But what about when we just look at pure strains?
Well, one study has, and they found that, on average, indica strains tend to be significantly higher in not only THC but CBD as well.
The big flaw with this study is that it only looked at six different strains.
Leafy.com has over 720 indica strains and 1177 sativa strains as of 2017, and the number is only going to keep on growing.
We need a bigger picture and thanks to data that’s being collected by cannabis testing labs I’m sure we’ll get it.
Indica vs Sativa: Flavor
With the rise of legal marijuana, breeders have been able to really hone in on their skill.
Not only do they focus on THC levels and CBD levels, but they also consider flavor.
Of course, you have your famous strains named after their flavor such as, Blueberry, but most distinctions in flavor are very subtle.
Cannabis flavor comes down to one thing and one thing only, and that’s terpenes.
You can see exactly how they affect flavor by looking at this graphic by, Leafly.
To generalize for the sake of simplicity, indica flavors tend to fall into the sweet category (blueberry and strawberry) while sativa plants produce an earthy, pine flavor.
The Differences in Growing
Where you are really able to tell the difference between indica and sativa is when you are growing them side by side.
Never will you be able to see such definitive differences.
Indica vs Sativa Buds
Indica buds are dense, and they also tend to condense themselves in clusters around the nodes.
The buds internodal gaps are almost non-existent.
Indica buds are known for being the buds with the strongest odor too.
With sativa buds, It’s pretty common to have a reddish hue when grown in warm environments and purple when grown in colder climates.
They also are far more spread out on the branches.
You can expect them to weigh less than indica after drying because they are less dense buds.
Indica strains are the best cannabis strains to grow indoors.
Commonly growing to be 3 to 6 feet tall they make the perfect plant for closets or grow tents that have a defined ceiling.
You can grow Sativa indoors, but be prepared to fight it and do some extensive plant training.
Believe it or not, sativa cannabis can grow up to 20 feet tall.
Many breeders like to mix indica into sativa strains to try and tame this height.
Flowering Time & Yield Size
Indica cannabis has a much faster flowering time than sativa coming in at between 8 to 9 weeks.
This is even faster than autoflowering plants that are usually around ten weeks.
It’s not just the fast flowering time that makes indica a favorite of many growers.
They also boast larger yields.
Sativa plants will usually flower between 12 to 14 weeks making them the longest flowering species of all.
The fact that most sativa plants take longer to grow and yields less has made breeders insert some of those traits into indica strains to get a better-growing plant while maintaining a sativa high.
And that brings us to our next topic—hybrids.
Indica vs Sativa vs Hybrid
When browsing the local dispensary, it’s not just indica and sativa you’ll see behind the glass.
Hybrids will also be proudly on display, and the brings us to our next question.
What is a Hybrid Strain?
Hybrid strains aren’t new to the cannabis scene.
As master breeders began the search for the perfect cannabis, they started to selectively pick traits from various indica and sativa strains creating hybrids of the two.
Hybrids can fall into any of three categories:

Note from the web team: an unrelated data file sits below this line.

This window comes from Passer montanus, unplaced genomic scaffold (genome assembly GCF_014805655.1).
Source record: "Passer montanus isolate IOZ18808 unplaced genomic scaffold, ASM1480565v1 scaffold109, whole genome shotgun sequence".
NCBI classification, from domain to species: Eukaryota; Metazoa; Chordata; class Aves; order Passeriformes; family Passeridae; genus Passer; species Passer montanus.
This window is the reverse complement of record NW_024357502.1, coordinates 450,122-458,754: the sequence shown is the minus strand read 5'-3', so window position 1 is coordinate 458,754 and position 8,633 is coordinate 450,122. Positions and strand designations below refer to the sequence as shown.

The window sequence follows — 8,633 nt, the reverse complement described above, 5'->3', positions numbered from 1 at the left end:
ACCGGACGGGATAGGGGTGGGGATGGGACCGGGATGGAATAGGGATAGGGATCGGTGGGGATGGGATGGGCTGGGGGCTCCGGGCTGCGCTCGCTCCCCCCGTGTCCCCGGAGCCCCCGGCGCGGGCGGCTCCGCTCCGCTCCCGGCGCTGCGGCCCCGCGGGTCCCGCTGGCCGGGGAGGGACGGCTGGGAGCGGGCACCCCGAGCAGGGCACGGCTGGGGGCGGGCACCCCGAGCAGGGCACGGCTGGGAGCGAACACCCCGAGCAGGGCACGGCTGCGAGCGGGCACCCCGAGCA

Hybrids can be the best of both worlds.
Let’s look at one of the most popular hybrid strains of all time—Blue Dream.
Blue Dream is a sativa-dominant strain forged from mixing Blueberry indica with sativa Haze.
This combination gives you a relaxed body while also giving you a light head high—creating a perfect, calm euphoria.
A hybrid strain like this can provide quick symptom relief all while avoiding the sedative side effects.
Popular Hybrid Strains
Hybrids are a lot of smokers favorite because you can blend the many effects from different cannabinoid profiles.
Here are some of the most popular hybrid strains:
Although there’s a lot of strains with no rhyme or reason to their names, a lot of indica strains take up the moniker, Kush, after the Kush Mountains from which they were born.
Here are a few of the popular Indica strains:
Sativa strains are all over the place with their names.
The only real common thread you’ll see is that a lot are named haze (I’m not sure why, if you do let me know!).
Here are a few of the most popular sativa strains:
Alaskan Thunder Fuck
What are Ruderalis?
Wait, there is a third species of cannabis?
Ruderalis is never talked about thanks to its low THC levels.
But, it’s thanks to them and breeding that we’ve made huge strides in growing cannabis.
First identified in 1924, cannabis ruderalis was discovered in southern Siberia by the botanist, Janiszewski.
While studying cannabis, he happened across these plants that showed a more weedy growth compared to other strains.
This new species was smaller than the others—hardly ever growing taller than two feet.
And it reached flowering much quicker than either indica or sativa—only 5-7 weeks after seed.
Sativa and indica lean on a photoperiod to determine when it starts flowering, while ruderalis depends solely on the maturity of the plant.
This means while you can keep an indica or sativa plant in vegetative stage indefinitely by keeping your grow lights on long cycles, ruderalis will ignore the light cycle completely and start flowering.
Master growers have taken advantage of this to create autoflowering seeds that dramatically reduce the time it takes to harvest a particular strain.
More weed in less time is never a bad thing.
It’s not just the flowering time breeders use ruderalis for.
They are hardy and shorter than the other species, so they are often used to help curb the crazy heights of sativa.